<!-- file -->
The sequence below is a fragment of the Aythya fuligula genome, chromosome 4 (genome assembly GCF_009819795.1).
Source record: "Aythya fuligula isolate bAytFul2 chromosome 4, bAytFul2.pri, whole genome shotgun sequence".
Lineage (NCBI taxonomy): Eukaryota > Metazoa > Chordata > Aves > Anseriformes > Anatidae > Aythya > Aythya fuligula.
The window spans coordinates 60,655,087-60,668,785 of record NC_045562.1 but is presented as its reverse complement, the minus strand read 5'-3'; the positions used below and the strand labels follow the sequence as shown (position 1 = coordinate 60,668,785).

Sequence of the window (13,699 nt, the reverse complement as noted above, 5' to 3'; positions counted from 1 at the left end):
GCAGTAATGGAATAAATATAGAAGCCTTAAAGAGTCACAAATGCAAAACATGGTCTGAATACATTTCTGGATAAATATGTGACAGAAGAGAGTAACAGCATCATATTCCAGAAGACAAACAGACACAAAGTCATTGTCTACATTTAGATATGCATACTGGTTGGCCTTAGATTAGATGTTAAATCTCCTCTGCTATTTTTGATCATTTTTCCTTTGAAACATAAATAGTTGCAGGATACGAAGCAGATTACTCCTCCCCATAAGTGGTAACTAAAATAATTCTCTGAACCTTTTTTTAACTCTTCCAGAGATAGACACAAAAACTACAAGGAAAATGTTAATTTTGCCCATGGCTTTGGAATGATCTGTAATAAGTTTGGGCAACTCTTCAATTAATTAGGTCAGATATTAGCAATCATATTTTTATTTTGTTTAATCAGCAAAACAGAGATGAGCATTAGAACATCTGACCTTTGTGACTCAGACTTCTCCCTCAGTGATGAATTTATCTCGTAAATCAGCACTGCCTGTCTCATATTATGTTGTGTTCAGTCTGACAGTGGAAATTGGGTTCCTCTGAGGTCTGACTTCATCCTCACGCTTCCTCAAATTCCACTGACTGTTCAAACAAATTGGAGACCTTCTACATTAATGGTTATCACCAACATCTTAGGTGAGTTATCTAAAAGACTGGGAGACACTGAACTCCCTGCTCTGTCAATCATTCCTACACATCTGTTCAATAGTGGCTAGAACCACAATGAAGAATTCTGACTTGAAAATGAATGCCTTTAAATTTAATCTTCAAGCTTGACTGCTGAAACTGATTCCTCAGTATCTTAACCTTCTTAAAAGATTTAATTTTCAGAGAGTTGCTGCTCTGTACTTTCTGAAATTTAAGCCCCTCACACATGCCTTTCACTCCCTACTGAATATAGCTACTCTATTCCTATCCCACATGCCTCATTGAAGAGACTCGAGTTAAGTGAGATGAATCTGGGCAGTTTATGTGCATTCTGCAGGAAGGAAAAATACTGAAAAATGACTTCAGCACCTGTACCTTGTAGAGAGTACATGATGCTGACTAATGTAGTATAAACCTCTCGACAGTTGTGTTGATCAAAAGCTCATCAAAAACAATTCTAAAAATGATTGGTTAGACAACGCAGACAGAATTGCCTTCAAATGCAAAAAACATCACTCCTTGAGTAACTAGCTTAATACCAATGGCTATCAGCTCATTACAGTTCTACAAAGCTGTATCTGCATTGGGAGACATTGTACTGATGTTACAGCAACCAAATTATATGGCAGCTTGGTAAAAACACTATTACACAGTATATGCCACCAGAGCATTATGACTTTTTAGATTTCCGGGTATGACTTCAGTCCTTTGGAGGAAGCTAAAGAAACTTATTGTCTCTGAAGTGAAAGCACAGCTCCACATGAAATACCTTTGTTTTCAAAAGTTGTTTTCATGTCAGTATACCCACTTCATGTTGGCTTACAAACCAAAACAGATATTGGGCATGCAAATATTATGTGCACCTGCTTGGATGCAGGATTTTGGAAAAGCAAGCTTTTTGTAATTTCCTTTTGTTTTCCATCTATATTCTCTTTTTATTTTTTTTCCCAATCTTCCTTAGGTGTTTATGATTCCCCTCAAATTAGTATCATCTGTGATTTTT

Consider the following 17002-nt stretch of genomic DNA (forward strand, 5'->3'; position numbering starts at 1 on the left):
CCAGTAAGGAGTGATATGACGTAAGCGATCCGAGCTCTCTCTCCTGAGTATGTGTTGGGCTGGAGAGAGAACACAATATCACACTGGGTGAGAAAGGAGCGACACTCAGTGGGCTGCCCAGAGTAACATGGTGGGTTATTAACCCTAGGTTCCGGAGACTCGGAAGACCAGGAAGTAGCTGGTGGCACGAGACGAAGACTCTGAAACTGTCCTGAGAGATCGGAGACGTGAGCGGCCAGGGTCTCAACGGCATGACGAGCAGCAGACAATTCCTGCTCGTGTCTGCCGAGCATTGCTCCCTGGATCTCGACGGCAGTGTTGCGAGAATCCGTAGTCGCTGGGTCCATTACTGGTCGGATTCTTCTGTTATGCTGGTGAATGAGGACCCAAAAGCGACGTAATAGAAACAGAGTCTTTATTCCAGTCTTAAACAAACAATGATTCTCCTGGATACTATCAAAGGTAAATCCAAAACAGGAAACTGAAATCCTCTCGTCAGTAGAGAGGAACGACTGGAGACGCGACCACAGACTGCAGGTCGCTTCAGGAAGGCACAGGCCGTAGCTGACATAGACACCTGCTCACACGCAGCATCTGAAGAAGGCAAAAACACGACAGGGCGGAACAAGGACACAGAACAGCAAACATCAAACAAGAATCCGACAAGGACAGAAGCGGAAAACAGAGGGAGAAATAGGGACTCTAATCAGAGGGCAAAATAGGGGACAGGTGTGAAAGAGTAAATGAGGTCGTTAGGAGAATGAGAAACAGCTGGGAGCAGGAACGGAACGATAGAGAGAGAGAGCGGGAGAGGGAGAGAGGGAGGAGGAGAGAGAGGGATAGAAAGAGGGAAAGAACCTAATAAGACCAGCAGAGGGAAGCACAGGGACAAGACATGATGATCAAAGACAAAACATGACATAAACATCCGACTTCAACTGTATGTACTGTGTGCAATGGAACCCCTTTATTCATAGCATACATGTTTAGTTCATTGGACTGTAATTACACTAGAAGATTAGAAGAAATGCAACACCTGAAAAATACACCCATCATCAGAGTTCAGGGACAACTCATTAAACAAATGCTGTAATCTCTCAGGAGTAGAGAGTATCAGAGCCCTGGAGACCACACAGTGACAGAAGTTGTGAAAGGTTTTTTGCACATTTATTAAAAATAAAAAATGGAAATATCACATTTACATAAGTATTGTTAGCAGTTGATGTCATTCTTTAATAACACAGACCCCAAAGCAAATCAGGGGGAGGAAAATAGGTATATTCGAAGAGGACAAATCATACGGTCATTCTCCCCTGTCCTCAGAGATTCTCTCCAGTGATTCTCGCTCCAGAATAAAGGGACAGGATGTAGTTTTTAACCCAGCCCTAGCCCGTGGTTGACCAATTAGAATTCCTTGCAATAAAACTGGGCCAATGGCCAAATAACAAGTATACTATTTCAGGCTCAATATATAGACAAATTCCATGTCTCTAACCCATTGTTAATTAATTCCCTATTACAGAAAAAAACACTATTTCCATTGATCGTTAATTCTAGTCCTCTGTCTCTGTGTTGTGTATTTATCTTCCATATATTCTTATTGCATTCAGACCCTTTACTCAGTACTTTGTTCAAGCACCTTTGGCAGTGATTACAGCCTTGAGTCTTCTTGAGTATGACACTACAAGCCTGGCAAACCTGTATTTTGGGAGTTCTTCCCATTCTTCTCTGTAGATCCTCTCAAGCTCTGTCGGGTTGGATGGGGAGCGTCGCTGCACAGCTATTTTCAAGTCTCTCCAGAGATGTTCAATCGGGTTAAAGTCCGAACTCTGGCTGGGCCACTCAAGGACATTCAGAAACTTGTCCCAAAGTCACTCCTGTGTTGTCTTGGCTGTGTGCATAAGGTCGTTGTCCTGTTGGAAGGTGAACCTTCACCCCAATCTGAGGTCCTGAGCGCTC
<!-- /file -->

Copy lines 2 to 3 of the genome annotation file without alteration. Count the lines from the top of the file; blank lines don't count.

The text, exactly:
Source record: "Aythya fuligula isolate bAytFul2 chromosome 4, bAytFul2.pri, whole genome shotgun sequence".
Lineage (NCBI taxonomy): Eukaryota > Metazoa > Chordata > Aves > Anseriformes > Anatidae > Aythya > Aythya fuligula.